Chapter 117. Texas Essential Knowledge and 
Skills for Fine Arts/Dance

adopted by the Texas State Board of Education April, 1997



S117.56. Dance, Level I

a) General requirements: Students may fulfill fine arts and elective requirements for graduation by successfully completing the following dance course: Dance I (one credit)
b) Introduction.

1) Four basic strands--perception, creative expression/performance, historical and cultural heritage, and critical evaluation--provide broad, unifying structures for organizing the knowledge and skills students are expected to acquire. Dance students develop perceptual thinking and moving abilities in daily life that promote understanding of themselves and others and allow them to interact effectively in the community. By mastering movement principles and skills, students develop self-discipline, and healthy bodies that move expressively, efficiently, and safely through space and time with controlled energy.

2) Students recognize dance as a vehicle for understanding cultural and historical contexts, increasing awareness of their own and others' heritage and traditions, thus helping them to participate in a diverse society. Evaluating and analyzing dance strengthens decision-making skills, develop critical and creative thinking, and enable students to make informed decisions about dance and the world around them.

c) Knowledge and skills.

1) Perception. The student develops an awareness of the body's movement, using sensory information while dancing. The student is expected to:

A) demonstrate basic kinesthetic and spatial awareness with others;

B) develop sensitivity toward others when working in groups;

C) express ideas and emotions through movement; and

D) interpret images bound in the environment through movement.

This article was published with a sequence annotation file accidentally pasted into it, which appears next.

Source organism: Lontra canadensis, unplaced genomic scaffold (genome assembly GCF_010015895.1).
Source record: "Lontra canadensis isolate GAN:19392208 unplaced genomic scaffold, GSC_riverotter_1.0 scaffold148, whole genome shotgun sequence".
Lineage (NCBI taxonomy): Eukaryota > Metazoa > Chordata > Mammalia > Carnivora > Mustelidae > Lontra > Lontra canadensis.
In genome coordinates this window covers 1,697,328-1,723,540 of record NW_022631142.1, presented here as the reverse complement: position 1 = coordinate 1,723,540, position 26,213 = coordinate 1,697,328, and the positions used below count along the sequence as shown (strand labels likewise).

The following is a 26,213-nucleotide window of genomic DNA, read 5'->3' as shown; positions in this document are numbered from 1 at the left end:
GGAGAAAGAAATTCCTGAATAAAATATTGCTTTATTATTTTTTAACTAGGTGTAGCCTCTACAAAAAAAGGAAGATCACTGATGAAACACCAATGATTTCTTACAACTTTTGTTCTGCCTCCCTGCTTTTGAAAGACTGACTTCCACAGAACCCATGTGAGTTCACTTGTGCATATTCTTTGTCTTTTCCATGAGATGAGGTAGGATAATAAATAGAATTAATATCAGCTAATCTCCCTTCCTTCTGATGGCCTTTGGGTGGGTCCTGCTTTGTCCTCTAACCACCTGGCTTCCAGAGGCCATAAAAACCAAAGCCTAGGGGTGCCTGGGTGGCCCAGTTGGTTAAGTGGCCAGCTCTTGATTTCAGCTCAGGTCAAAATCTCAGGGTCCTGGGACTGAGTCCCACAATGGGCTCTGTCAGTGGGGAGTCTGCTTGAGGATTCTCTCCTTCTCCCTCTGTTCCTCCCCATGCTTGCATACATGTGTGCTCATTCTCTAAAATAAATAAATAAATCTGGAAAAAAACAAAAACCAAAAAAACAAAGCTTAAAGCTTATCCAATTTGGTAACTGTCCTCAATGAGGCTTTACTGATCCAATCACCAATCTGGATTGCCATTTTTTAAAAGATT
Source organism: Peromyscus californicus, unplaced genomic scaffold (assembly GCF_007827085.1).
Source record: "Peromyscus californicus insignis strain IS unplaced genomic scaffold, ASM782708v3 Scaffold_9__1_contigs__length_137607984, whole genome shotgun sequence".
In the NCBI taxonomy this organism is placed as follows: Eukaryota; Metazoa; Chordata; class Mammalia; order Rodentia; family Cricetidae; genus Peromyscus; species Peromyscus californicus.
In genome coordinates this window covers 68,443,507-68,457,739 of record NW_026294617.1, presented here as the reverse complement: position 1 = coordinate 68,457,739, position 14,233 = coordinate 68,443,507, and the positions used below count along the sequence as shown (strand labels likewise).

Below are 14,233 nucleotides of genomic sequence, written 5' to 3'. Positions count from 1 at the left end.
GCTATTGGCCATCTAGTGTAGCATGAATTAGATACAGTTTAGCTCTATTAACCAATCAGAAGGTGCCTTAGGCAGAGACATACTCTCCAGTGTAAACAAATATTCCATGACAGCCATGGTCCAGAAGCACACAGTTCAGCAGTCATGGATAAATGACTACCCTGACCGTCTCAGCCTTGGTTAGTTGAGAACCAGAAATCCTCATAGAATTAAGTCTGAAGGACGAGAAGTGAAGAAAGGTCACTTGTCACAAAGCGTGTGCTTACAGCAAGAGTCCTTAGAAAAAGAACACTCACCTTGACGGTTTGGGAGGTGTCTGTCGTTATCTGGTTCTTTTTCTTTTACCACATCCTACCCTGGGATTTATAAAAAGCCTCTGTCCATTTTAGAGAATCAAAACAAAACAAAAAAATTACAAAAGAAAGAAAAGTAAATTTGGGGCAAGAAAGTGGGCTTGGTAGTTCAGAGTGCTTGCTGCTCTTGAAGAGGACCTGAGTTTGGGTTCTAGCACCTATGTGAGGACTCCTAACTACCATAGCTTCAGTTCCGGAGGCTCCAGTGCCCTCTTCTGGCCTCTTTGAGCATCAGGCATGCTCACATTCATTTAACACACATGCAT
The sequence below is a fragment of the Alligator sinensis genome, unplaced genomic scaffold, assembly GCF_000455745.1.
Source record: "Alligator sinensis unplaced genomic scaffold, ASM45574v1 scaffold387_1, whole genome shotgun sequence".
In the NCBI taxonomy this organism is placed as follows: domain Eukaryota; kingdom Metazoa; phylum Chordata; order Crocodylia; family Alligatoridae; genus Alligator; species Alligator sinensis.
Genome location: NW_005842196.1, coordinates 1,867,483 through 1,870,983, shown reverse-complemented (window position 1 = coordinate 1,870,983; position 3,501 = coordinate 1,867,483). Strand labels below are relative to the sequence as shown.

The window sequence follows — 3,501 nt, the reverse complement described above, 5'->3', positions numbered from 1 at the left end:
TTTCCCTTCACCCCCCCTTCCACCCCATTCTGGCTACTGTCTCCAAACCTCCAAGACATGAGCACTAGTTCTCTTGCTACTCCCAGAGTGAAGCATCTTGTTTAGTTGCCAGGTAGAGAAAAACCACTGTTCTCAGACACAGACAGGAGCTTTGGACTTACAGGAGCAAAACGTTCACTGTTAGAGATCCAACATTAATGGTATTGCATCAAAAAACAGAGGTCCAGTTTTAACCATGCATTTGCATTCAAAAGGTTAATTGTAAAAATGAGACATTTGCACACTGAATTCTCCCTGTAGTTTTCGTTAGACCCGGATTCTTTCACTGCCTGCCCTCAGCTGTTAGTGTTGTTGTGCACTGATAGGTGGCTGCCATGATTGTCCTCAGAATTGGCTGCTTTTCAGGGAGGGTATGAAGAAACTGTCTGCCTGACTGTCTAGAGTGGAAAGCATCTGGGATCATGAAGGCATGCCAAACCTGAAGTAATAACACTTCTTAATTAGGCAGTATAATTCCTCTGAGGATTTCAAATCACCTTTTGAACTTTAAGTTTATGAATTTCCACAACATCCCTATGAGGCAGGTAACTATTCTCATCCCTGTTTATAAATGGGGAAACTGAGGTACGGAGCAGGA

2) Creative expression/performance. The student applies body sciences and fitness principles to dance. The student is expected to:

A) communicate using appropriate anatomical terminology;

B) demonstrate basic principles of proper skeletal alignment; and

C) practice an effective warm-up and cool-down, using elements of proper conditioning.

3) Creative expression/performance. The student develops knowledge and skills of dance elements and of choreographic processes and forms in a variety of dance styles. The student is expected to:

A) perform memorized movement sequences with rhythmical accuracy in several dance styles, including classical ballet, tap, modern, and ethnic dance;

B) identify the effective use of dance elements in practice and performance;

C) improvise and demonstrate original movement; and

D) perform basic compositional forms, using fundamental choreographic processes.

4) Historical/cultural heritage. The student demonstrates an understanding of cultural, historical, and artistic diversity. The student is expected to:

A) analyze the characteristics of dances from several diverse cultures;

B) perform dance phrases or dances from several time periods with an understanding of historical and social contests; and

C) identify historical figures and their significance in dance history.

5) Response/evaluation. The student makes informed judgments about dance's form, meaning, and role in society. The student is expected to:

A) incorporate appropriate movement vocabulary when identifying qualities and discussing meaning of performance and production in dance;

B) demonstrate appropriate audience behavior and etiquette in the classroom and at performances;

C) identify relationships between dance and other fine art objects; and

D) distinguish commonalities between dance and subject areas such as English, mathematics, science and social studies.

S117.57. Dance Level II

a) General requirements. Students may fulfill fine arts and elective requirements for graduation by successfully completing the following dance course: Dance II (one credit). Dance I is a prerequisite for Dance II.

b) Introduction.

1) Four basic strands--perception, creative expression/performance, historical and cultural heritage, and critical evaluation--provide broad, unifying structures for organizing the knowledge and skills students are expected to acquire. Dance students develop perceptual thinking and moving abilities in daily life that promote understanding of themselves and others and allow them to interact effectively in the community. By mastering movement principles and skills, students develop self-discipline, and healthy bodies that move expressively, efficiently, and safely through space and time with controlled energy.

2) Students recognize dance as a vehicle for understanding cultural and historical contexts, increasing awareness of their own and others' heritage and traditions, thus helping them to participate in a diverse society. Evaluating and analyzing dance strengthens decision-making skills, develop critical and creative thinking, and enable students to make informed decisions about dance and the world around them.